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About

This website wants to start a conversation on the photobooks shown at CONTEMPORARY JAPANESE PHOTOBOOKS running from 13 July - 9 September 2012 at the Photographer's Gallery, London curated by photographer Jason Evans and Tokyo-based publisher Ivan Vartanian.

Please comment on the books you have seen, join in on the discussions or start your own topic on the broader theme of Japanese photobooks.

For more information on the show, please visit the exhibition's website.

 

本サイト「>CONTEMPORARY JAPANESE PHOTOBOOKS」とは、ロンドンのPhotographers' Galleryで開催された展覧会(7月14日〜9月9日)の姉妹企画です。イギリス人の写真家ジェーソン・エヴァンス(Jason Evans )とゴリーガ社のアイヴァン・ヴァルタニアン(Ivan Vartanian)による、2人のキューレーションで行われてます。コンメントの投稿、トピック作りでも、ご自由に参加して下さい。日本語でも可能です。

 

The Photographers

The difference between Japanese and Western Photobooks

This evening, I did a talk event with the writer Akiko Otake at the Educational Foundation Bunka Gakuen. Folks in Japan repeatedly ask me what is the difference between Japanese and Western photobooks, as one audience member asked this evening, to which I replied:

The western photobook, general speaking, is an assembly of reproductions. At some point the photograph made a master set of prints and the work of the publisher is to create something that approaches as closely as possible those prints. 

The photobook in Japan, on the other hand, is not viewed as a series of reproductions. Instead, it is through the form of the photobook (or the magazine!) that the image is given a form (ink resting on the paper’s surface). It is that duality of the image in its printed printed (mediated) form that makes the photobook in itself the photographer’s work. In this sense, each photobook, though is produced in lots of thousands, is itself an original. That level of photobook culture is what distinguishes how the photobook is understood/consumed in Japan versus the west.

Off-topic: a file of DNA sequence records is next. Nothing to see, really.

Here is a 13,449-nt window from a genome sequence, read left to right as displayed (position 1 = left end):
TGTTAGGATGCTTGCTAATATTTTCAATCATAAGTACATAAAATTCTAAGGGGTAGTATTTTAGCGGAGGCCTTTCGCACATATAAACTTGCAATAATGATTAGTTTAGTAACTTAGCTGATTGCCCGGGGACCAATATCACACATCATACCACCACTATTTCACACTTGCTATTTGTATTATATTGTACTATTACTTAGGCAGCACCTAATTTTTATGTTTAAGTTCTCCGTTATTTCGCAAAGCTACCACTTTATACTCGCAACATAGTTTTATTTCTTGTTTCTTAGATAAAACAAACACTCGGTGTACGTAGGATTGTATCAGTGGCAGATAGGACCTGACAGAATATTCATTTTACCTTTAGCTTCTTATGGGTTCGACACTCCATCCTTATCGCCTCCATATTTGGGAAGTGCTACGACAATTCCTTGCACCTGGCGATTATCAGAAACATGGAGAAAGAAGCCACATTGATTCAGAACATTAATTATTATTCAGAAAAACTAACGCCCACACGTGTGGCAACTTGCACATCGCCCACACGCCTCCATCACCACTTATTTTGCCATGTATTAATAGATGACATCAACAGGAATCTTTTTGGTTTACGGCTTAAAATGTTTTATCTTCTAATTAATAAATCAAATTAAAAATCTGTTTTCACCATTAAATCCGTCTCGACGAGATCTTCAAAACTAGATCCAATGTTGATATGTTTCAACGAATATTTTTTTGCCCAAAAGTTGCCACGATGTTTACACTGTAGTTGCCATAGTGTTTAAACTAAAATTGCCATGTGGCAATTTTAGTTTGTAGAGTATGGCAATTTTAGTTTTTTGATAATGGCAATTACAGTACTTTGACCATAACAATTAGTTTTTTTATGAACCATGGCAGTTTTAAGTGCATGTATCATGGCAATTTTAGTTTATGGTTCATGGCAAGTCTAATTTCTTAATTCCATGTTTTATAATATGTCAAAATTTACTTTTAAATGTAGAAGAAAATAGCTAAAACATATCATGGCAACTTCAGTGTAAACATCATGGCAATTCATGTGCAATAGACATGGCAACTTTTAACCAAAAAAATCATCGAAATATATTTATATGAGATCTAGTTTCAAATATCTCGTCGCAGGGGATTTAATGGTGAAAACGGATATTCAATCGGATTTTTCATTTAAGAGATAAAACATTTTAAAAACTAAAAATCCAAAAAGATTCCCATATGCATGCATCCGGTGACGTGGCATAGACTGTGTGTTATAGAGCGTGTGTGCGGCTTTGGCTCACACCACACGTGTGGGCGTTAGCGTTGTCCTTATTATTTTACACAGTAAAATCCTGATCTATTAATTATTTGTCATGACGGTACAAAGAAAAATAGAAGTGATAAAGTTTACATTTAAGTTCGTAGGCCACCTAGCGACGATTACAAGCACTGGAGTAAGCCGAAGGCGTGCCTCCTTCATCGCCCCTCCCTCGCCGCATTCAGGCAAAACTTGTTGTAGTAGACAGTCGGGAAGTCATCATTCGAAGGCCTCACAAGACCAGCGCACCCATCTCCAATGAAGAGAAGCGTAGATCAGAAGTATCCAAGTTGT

Also, I find that many if not most photographers in Japan are comfortable with their work remaining ambitious and/or inscrutable. It’s not that they are putting on airs or trying to be cool. It has more to do with being comfortable with indecision, lack of resolution, the breakdown of categorization. This all has to do more with the differences in culture as reflected through the form of the photobook. 

Even though the magazine culture here in Japan is drying up, I still see a lot of folks inheriting the legacy of the masters.

Tags The Photographers' Gallery contemporary japanese photobooks contemporaryjapanesephotobooks discussions submission